Eine Mutter über dem Kinderwagen ihrer Zwillinge im Todeerstarrt, Dresden (photo by Richard Peter)
Theodor Adorno and Max Horkheimer wrote their seminal Dialectic of Enlightenment as the world around them was ravaged by World War II. Even before the war, Horkeimer and Adorno – both of Jewish descent – had already watched their own country of Germany destroyed from the inside by the vicious and insanely idealistic Nazi regime, and had left for the States in the 1930s. Their book, then, was written out of a deep sense of despair. It begins with the haunting words:
In the most general sense of progressive thought, the Enlightenment has always aimed at liberating men from fear and establishing their sovereignty. Yet the fully enlightened earth radiates disaster triumphant.
Here they were voicing what many others also could not help but see: the Enlightenment, which had been meant to lead us out of the darkness of the Middle Ages into an ever-brightening light of reason, intellect and freedom, had been too much for our still essentially primitive minds, and we had twisted its noble aims.The Enlightenment’s bi-products of technological inventiveness, scientific advances, fearsome organisational skills, and a blind determination to impose one’s own ‘rational’ will on others and achieve material wealth at whatever human or animal cost had created a toxic combination that led to brutal colonialism and imperialism and reached its climax with the horrors of the Holocaust.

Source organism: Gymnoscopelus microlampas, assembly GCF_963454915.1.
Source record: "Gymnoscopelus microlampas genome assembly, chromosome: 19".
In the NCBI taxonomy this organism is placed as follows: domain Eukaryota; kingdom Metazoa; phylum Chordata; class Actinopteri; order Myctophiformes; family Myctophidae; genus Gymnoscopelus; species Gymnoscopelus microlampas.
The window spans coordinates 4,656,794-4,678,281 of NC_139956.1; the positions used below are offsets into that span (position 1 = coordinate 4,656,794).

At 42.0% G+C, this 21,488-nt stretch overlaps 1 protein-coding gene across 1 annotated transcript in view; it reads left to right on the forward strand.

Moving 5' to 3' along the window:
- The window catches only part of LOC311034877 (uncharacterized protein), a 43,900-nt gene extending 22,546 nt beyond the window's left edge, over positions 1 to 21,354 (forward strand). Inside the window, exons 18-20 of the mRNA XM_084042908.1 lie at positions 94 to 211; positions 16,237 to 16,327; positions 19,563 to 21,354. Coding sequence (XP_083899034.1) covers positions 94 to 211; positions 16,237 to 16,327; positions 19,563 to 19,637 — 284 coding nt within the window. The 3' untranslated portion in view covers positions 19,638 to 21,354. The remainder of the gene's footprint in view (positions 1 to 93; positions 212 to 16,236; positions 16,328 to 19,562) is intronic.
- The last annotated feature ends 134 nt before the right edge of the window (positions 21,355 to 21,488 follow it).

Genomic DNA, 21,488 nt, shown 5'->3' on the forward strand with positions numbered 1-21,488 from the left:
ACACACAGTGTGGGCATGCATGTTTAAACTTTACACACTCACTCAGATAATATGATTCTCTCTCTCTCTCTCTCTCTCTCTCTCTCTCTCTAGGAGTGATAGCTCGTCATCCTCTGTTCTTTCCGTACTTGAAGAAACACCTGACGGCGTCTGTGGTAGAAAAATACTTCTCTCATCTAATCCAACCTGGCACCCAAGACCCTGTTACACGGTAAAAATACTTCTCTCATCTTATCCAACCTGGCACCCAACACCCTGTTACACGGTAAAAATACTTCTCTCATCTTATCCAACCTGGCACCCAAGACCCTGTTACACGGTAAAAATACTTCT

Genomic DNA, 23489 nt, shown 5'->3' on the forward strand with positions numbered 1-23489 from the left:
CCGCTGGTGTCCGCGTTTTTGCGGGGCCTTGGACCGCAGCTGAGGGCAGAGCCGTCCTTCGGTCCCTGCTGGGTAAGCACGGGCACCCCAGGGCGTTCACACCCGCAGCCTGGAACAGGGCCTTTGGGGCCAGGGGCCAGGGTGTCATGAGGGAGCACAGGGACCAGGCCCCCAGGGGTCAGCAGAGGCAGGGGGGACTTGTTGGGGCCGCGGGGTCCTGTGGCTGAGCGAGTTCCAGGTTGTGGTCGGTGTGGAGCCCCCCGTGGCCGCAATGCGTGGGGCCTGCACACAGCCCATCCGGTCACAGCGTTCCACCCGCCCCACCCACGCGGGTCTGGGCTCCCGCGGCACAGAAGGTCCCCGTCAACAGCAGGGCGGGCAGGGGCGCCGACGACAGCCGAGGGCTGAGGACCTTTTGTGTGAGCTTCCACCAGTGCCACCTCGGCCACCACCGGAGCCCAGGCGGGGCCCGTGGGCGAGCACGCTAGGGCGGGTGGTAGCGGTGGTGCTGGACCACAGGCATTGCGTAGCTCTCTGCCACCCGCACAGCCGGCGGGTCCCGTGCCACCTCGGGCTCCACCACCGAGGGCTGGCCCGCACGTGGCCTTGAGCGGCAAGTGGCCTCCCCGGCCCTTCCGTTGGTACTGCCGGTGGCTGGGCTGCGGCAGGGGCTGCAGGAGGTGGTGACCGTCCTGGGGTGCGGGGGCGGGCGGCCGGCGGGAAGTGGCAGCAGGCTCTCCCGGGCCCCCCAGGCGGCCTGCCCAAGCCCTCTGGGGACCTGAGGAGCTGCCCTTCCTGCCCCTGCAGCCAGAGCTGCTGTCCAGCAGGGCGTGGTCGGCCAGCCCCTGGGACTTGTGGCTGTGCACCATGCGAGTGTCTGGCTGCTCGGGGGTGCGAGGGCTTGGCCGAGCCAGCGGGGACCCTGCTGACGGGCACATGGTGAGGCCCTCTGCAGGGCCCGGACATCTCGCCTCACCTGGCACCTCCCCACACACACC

The now-widespread use of film and photography meant the world was confronted by and could not escape the harrowing images of its own cruelty: the Nazi death camps, the blackened city of Dresden burnt skeletal by the allied bombing, and the terrifying literal erasure of humans in the allied nuclear attack on Hiroshima and Nagasaki, which in the epicentre left only their shadows. The phoenix that rose out of the ashes of this devastating war was a battered and bewildered creature.Those aligned to the centre of power had to review their unswerving beliefs in their own grand narratives. And in their weakness they were able to offer less resistance to those other, previously excluded voices, now demanding to be heard in both the realms of politics and art.
In 1940, British Prime Minister Winston Churchill, in his rallying speech to the nation, spoke of how Britain must defeat Adolf Hitler, or the world will ‘sink into the abyss of a new dark age, made more sinister and perhaps more protracted by the lights of a perverted science’. This is a striking foreshadowing of the theories of Adorno and Horkheimer.However, less foresight is shown by Churchill when it comes to looking at the state of his own nation and its colonies, rather than at Germany, as he goes on to say that, ‘If the British Empire and its Commonwealth lasts for a thousand years, men will still say, “This was their finest hour”', echoing the Nazis’ belief that their Third Reich would last a miillennium. It is now hard for us to re-enter this mindset of the 1940s, when it was still possible to believe that the Third Reich or even the British Empire could endure for another ten centuries.Hitler's Reich would last just five more years, and within a generation the British Empire would be dismantled and begin to be viewed in many quarters as a dark age itself, made more sinister and perhaps more protracted by the lights of a perverted science. A new era in the West had began.
Theodor W. Adorno and Max Horkheimer, Dialectic of Enlightenment, trans. By John Cumming (London: Verso, 1997). This was first published in 1947.